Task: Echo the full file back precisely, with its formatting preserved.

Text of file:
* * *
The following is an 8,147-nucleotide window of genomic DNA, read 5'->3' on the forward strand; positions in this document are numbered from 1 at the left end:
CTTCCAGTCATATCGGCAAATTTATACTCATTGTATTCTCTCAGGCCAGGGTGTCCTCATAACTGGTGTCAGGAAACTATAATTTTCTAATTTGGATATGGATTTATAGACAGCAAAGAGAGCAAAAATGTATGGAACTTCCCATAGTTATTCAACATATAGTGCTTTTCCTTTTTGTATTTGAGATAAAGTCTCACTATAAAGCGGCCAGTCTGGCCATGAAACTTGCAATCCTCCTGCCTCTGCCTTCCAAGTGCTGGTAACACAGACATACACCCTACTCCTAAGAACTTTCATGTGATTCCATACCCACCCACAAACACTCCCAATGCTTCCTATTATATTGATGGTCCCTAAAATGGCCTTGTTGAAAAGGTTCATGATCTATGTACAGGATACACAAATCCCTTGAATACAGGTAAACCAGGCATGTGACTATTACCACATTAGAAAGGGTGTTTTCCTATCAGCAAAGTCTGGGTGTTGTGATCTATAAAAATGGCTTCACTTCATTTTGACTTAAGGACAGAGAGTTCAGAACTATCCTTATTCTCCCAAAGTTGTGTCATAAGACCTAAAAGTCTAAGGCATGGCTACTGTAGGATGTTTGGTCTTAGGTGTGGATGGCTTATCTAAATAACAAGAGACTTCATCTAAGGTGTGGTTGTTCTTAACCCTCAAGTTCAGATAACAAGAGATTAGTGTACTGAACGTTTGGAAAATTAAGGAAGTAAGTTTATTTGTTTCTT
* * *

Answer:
The following is an 8,147-nucleotide window of genomic DNA, read 5'->3' on the forward strand; positions in this document are numbered from 1 at the left end:
CTTCCAGTCATATCGGCAAATTTATACTCATTGTATTCTCTCAGGCCAGGGTGTCCTCATAACTGGTGTCAGGAAACTATAATTTTCTAATTTGGATATGGATTTATAGACAGCAAAGAGAGCAAAAATGTATGGAACTTCCCATAGTTATTCAACATATAGTGCTTTTCCTTTTTGTATTTGAGATAAAGTCTCACTATAAAGCGGCCAGTCTGGCCATGAAACTTGCAATCCTCCTGCCTCTGCCTTCCAAGTGCTGGTAACACAGACATACACCCTACTCCTAAGAACTTTCATGTGATTCCATACCCACCCACAAACACTCCCAATGCTTCCTATTATATTGATGGTCCCTAAAATGGCCTTGTTGAAAAGGTTCATGATCTATGTACAGGATACACAAATCCCTTGAATACAGGTAAACCAGGCATGTGACTATTACCACATTAGAAAGGGTGTTTTCCTATCAGCAAAGTCTGGGTGTTGTGATCTATAAAAATGGCTTCACTTCATTTTGACTTAAGGACAGAGAGTTCAGAACTATCCTTATTCTCCCAAAGTTGTGTCATAAGACCTAAAAGTCTAAGGCATGGCTACTGTAGGATGTTTGGTCTTAGGTGTGGATGGCTTATCTAAATAACAAGAGACTTCATCTAAGGTGTGGTTGTTCTTAACCCTCAAGTTCAGATAACAAGAGATTAGTGTACTGAACGTTTGGAAAATTAAGGAAGTAAGTTTATTTGTTTCTT